Poison kills innocents: Gardeners? Avoid using them
When we seek solutions to kill annoying insects or plants, we sometimes reach for insecticides and herbicides.
Although many such poisons are available to gardeners and homeowners in nurseries, garden centres, hardware stores, and even grocery shops and dépanneurs, I believe we ought to avoid using them.
That’s because many are indiscriminate killers. And they’re designed to be. The suffix “cide” means “a killer of”.
The topic of insecticides has been in the news for years. In 1962, Rachel Carson’s seminal book, Silent Spring, explained that indiscriminate use of pesticides such as DDT was causing havoc in the food chain. In fact, Carson called such chemicals “biocides” because they linger in the environment.
In a documentary about her made by CBS in 1962, she said, “Sprays, dusts and aerosols are now applied almost universally to farms, gardens, forests and homes – non-selective chemicals that have the power to kill every insect, the ‘good’ and the ‘bad’, to still the song of the birds and the leaping of fish in the streams, to coat the leaves with a deadly film and to linger on in the soil – all this though the intended target may be only a few weeds or insects.” (cbsn.ws/2JUm2TK)
Small is beautiful
In 1973, British economist E. F. Schumaacher’s book Small Is Beautiful: A Study of Economics As If People Mattered was published. In it, he championed the notion that “bigger is not better” as applied to such things as resources and technologies. Like Carson, he noted that Nature possesses a limited ability to absorb pollution.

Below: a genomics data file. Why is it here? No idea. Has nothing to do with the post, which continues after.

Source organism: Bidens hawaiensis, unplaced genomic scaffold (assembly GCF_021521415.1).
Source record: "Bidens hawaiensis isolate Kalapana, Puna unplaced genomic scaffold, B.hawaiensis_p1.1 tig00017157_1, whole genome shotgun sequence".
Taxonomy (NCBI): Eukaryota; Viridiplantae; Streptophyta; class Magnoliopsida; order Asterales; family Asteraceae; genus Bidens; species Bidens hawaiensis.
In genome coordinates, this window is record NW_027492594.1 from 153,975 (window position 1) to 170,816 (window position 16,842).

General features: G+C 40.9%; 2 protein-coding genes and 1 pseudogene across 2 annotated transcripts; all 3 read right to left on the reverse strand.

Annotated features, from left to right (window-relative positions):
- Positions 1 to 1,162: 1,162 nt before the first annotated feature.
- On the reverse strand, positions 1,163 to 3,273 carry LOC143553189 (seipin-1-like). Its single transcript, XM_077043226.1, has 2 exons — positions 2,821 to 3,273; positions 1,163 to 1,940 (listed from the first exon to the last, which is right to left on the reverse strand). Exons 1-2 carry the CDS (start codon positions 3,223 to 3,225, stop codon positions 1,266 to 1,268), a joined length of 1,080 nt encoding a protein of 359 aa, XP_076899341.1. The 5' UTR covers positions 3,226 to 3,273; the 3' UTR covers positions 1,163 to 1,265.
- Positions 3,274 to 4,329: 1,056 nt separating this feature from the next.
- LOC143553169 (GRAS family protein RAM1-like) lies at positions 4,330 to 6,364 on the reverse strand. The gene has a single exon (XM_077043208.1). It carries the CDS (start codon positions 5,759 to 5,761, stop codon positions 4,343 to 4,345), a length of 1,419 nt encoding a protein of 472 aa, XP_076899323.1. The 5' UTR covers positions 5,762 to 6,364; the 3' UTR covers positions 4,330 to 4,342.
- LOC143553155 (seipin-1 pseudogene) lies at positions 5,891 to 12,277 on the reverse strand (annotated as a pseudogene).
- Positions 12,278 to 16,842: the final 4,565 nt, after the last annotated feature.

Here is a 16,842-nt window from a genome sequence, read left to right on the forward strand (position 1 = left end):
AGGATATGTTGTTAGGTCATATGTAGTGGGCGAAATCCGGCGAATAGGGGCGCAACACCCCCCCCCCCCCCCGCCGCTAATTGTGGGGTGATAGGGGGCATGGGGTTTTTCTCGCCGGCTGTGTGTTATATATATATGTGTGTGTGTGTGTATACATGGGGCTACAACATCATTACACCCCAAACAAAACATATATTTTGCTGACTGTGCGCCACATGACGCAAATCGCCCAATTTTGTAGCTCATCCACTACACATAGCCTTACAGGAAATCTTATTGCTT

We can apply his principle of “small is beautiful” to our own properties, as homeowners and gardeners in our own “backyards”.
Give poison and chemical aisles a miss. This way, the bird picking up the caterpillar on your garden flower to feed itself (or its babies) won’t be harmed “on your watch.”
Poison ivy example. Looking for an easy solution, I made a concoction of vinegar and salt and sprayed it on this noxious plant’s leaves. It didn’t work. A friend suggested I should dig up the roots – so I did. Now the one location where “PI” grew in my garden is covered in about 10 cm of wood-chip mulch, created from windfalls on our woodland trails. No chemicals.
Other friends handpick scarlet beetles from lilies and potato beetles from potato plants. Squishing them (or drowning them) is unpleasant, but as with the poison ivy, we’ve made a deliberate choice to avoid Roundup (glyphosate) or insecticides.
Birds in trouble
Nina Stavlund frequently posts on Facebook. On June 5, she posted about the agonizing death of a racing pigeon, writing, “I was holding the pigeon in my hands. It kept shaking and kicking, gasping for air, throwing its head far back while rolling its eyes frantically around.”
It died. Stavlund took its corpse to Lynwood Animal Hospital: an autopsy confirmed death by poisoning.
Stavlund explained, “I could kick myself for not filming the last 30 minutes of this bird’s life. If everyone could see how awful this process is and the pain and fear the poor bird had to go through, maybe they would think twice about using this stupid stuff. I can’t believe this is being done, and what would have happened if we didn’t make sure the bird was properly disposed of?”
Her last question reminds us of Carson’s term, biocide. Scavengers might eat the corpse, fall ill, suffer, and possibly die. Or, feed their babies.
And this is how poison persists in the environment via a contaminated food chain.
Small is beautiful: can we make a difference, and choose not to use chemicals in our homes and gardens?
Katharine Fletcher is a freelance writer, author and visual artist. Contact her at firstname.lastname@example.org; check her art at facebook.com/KatharineFletcherArtist/
Photo: Alana Repstock